This Pesticide Is In 75% Of The Honey Found From Around The World


When a group of researchers started collecting honey samples from all over the world they never imagined what they are going to see. The study found that 75% of those samples contained a type of pesticide called Neonicotinoid.

Macro catch of bee pollinating yellow flower. Macro photo

Effects of the pesticide

The pesticide is not harmful to humans but it has been linked to declining number of bees around the world. Bees pollinate 90% of the crops we grow and if something happens to this species the whole Earth will change. It would be disastrous for humans and also other species.

The bee population has declined in last decade. The bee population around the world have been struck with Colony Collapse Disorder. The reason behind this disease is still unknown and it has been linked to mites, pesticides, virus, fungus, or some combination of these factors. Though this study suggests something completely different. Researchers are investigating the relation of the high concentrations of  Neonicotinoid with the Colony Collapse Disorder.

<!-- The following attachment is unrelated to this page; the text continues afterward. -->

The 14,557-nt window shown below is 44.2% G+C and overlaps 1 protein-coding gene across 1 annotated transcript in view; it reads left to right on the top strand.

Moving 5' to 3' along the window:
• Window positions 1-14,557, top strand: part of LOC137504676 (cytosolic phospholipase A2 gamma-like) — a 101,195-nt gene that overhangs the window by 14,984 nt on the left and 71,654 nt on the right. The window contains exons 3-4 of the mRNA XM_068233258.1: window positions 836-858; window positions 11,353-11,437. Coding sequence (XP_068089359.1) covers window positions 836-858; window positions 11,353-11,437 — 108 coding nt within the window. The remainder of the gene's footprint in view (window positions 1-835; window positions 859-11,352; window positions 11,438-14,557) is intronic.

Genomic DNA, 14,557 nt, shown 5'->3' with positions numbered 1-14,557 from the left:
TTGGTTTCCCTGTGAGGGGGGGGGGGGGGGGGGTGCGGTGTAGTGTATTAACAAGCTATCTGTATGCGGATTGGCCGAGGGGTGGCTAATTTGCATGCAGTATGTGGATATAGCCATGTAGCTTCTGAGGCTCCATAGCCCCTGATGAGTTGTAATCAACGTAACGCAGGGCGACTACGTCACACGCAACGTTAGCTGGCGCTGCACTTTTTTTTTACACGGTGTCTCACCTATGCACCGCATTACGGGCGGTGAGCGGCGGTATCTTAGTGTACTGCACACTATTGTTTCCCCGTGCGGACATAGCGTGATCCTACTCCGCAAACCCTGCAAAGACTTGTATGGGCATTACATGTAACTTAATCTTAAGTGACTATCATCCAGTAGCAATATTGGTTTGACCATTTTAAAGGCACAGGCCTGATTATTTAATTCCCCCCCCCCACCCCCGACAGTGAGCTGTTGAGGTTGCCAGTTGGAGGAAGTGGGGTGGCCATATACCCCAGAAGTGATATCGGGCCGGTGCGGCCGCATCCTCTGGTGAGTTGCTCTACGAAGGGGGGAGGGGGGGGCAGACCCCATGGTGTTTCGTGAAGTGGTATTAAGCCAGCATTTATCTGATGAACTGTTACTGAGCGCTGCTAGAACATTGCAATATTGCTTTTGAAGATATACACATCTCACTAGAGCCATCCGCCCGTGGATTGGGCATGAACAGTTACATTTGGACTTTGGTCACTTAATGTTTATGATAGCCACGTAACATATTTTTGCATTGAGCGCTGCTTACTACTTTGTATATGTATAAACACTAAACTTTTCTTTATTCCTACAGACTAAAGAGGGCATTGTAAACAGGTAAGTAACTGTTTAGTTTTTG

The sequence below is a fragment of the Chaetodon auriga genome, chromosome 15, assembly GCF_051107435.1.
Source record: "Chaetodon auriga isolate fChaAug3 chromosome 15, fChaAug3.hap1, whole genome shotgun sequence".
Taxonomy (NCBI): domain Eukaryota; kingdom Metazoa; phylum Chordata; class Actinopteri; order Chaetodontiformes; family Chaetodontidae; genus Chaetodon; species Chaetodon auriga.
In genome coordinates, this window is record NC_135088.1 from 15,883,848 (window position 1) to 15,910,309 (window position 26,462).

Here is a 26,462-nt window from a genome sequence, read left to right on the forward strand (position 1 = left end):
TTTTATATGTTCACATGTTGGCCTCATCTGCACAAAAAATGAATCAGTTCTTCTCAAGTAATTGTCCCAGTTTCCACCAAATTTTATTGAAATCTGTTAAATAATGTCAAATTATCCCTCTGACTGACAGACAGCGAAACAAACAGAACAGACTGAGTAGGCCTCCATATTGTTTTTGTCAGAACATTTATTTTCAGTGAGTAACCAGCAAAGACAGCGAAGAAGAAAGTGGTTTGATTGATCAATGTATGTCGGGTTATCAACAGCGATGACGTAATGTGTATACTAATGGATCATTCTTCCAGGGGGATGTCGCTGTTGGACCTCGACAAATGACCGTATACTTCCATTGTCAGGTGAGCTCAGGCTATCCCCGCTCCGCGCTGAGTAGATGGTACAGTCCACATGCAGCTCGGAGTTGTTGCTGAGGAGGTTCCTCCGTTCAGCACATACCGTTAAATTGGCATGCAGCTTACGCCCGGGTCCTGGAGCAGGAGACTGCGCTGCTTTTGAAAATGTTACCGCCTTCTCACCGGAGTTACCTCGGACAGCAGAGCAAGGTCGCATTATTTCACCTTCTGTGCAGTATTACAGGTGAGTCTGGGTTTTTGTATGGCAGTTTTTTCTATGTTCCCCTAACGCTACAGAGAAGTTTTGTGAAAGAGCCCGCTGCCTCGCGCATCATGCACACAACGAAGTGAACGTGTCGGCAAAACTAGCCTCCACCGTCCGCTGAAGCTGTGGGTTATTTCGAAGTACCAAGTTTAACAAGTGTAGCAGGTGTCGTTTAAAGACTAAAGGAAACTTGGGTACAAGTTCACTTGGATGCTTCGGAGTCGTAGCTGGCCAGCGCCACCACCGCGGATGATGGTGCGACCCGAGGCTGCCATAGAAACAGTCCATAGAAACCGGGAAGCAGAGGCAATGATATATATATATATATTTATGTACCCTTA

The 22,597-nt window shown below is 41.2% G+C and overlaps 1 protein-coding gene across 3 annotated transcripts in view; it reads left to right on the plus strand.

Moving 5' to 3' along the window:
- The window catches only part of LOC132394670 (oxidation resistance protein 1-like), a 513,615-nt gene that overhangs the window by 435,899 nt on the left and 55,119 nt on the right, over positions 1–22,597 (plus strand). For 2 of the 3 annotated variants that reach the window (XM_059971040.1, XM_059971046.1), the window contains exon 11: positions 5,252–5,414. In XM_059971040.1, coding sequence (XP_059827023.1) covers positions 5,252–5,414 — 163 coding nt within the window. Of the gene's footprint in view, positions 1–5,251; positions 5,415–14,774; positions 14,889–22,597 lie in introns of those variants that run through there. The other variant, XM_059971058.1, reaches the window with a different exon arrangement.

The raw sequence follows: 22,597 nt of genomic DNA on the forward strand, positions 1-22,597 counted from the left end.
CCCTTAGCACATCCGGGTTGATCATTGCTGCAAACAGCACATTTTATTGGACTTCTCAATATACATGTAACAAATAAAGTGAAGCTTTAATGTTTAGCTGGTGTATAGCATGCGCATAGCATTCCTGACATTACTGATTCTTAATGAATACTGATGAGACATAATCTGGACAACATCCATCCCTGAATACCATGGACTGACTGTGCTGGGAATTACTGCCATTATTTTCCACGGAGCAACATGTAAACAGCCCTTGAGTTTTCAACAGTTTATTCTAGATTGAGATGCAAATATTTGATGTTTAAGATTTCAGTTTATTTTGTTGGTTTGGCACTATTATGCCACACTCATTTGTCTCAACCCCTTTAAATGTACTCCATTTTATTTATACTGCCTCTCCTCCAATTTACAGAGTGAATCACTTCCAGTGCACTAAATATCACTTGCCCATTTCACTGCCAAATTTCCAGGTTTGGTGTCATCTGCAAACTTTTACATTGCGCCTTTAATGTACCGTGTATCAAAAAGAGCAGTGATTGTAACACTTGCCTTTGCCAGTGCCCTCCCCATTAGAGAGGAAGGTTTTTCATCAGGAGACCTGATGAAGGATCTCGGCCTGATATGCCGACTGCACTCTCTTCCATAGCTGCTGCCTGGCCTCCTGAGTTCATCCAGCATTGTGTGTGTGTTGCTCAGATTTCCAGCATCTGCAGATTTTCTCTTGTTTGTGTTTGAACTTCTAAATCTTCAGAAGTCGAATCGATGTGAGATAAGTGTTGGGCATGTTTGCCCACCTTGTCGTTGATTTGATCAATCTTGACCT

Neonicotinoids are nicotine-like substance and it effects bee’s neural networks. These pesticides were first introduced in the 90’s. The concentration of these neonicotinoids was most in North America and Asia. Neonicotinoid was banned in 2013 because of its harmful effects on the bee population. Clearly, the ban was ignored by the bee farmers around the world.

Ann Bryan, spokeswoman for Syngenta ( Neonicotinoid manufacturer ) claimed the concentration found in honey samples are 50 times lower than the amount which could harm bee population. Jeffrey Donald, a spokesman for Bayer Crop Science ( another Neonicotinoid manufacturer ) said the study “perpetuates the myth that exposure to low levels of neonicotinoids implies risk, even though there is no compelling scientific evidence to support this conclusion.”

We certainly can’t be sure of that claim. We have to wait before researchers come to any conclusion.


Also published on Medium.